Since the Revolutionary War, American military men have published troop newspapers to provide amusement, to keep themselves informed, to aid in maintaining morale, and to encourage those engaged in boring or dangerous pursuits. Beginning as informal ventures, these papers received official sanction as high command began to realize their morale benefits and eventually became an accepted adjunct to the waging of war. Based on a close reading of many soldiers' newspapers, this volume is the first book to provide a historical survey of the U.S. military press from the Revolutionary War to the present. Drawing on the rich detail in the troop newspapers, the book also provides a social record of the attitudes, aspirations, and life of those engaged in war, and considers the increasingly controversial issue of freedom of the press in war time.
Taking a chronological approach, the study opens with a consideration of the Revolutionary War and turns to a consideration of the Mexican War of 1846-1848 in chapter 2. The Civil War papers are covered in chapter 3. Chapter 4 discusses the period from 1865 to 1917, when the military press matured. The next two chapters cover the ground forces papers and the air service papers of World War I. Chapters 7 and 8 are devoted to World War II, and the final chapter covers the period since World War II. This volume should become a standard in journalism history.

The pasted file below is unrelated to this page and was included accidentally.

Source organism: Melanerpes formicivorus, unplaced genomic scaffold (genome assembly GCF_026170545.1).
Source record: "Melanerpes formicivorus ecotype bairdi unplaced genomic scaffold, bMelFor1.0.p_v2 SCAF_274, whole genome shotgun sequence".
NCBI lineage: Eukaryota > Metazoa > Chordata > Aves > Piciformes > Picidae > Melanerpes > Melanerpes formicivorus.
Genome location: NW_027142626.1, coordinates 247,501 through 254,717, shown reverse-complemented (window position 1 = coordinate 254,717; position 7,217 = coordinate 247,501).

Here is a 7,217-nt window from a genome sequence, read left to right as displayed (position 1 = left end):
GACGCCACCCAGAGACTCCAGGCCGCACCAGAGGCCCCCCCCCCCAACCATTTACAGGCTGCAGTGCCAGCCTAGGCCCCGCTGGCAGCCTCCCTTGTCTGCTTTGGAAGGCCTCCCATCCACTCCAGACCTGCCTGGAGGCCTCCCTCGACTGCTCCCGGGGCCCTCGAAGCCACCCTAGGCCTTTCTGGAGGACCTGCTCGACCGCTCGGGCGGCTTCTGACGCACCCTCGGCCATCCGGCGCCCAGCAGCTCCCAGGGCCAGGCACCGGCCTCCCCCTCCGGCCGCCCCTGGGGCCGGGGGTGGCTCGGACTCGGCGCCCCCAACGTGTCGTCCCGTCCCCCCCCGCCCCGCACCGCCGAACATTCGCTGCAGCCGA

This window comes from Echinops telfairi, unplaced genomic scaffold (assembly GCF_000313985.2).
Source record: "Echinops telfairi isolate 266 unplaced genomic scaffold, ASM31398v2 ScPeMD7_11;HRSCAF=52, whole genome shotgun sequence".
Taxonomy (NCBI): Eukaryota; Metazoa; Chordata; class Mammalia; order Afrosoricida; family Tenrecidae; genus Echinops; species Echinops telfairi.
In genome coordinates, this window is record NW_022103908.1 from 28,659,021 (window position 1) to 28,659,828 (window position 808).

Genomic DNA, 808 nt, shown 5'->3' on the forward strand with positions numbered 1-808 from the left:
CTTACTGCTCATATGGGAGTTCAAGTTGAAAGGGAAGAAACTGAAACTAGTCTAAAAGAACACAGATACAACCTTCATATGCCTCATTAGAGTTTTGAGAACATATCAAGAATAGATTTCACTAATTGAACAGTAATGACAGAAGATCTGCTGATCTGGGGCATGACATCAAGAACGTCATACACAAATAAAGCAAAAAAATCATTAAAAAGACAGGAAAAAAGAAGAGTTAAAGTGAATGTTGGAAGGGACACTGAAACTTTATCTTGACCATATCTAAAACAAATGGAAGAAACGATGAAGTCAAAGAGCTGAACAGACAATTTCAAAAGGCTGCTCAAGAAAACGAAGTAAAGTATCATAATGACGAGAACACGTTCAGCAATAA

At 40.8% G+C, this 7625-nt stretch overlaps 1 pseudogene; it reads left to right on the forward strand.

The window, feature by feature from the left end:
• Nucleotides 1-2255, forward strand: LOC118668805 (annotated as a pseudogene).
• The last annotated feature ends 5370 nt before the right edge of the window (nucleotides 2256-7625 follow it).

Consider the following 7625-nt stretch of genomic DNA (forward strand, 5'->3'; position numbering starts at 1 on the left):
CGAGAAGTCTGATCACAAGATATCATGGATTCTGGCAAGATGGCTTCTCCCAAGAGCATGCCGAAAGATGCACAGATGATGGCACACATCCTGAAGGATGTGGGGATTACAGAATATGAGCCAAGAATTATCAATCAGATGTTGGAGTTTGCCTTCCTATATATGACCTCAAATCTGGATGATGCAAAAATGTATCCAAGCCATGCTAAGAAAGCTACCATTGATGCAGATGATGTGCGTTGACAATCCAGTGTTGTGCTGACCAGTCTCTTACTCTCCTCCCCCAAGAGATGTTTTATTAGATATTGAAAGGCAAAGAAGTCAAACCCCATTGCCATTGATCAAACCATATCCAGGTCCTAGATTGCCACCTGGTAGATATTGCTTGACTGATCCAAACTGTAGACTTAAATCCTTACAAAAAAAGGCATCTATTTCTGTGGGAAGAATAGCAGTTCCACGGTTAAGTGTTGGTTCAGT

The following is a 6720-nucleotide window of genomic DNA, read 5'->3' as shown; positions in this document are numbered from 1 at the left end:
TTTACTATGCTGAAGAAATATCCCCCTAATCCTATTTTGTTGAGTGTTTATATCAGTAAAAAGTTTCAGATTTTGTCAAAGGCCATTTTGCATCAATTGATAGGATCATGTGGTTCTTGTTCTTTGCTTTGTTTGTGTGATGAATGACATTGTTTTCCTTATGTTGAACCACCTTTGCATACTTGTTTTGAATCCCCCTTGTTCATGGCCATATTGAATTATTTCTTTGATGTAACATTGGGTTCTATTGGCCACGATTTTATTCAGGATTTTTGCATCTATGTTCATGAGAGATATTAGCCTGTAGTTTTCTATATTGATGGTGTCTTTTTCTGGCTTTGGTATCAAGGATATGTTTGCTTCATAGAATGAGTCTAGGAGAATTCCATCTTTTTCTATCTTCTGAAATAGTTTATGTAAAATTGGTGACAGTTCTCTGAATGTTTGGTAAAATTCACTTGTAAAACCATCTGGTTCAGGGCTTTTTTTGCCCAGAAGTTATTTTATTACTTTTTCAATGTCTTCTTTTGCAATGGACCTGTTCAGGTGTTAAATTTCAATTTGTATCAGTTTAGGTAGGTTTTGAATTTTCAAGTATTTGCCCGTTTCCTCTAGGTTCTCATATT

|Series:||Contributions to the Study of Mass Media and Communications Series , #38|
|Product dimensions:||6.14(w) x 9.21(h) x 0.56(d)|
|Lexile:||1410L (what's this?)|
About the Author
ALFRED EMILE CORNEBISE is professor emeritus of history at the University of Northern Colorado. His most recent books include The Stars and Stripes: Doughboy Journalism in World War I (Greenwood, 1984), War Diary of a Combat Artist (1991), and Art from the Trenches (1991).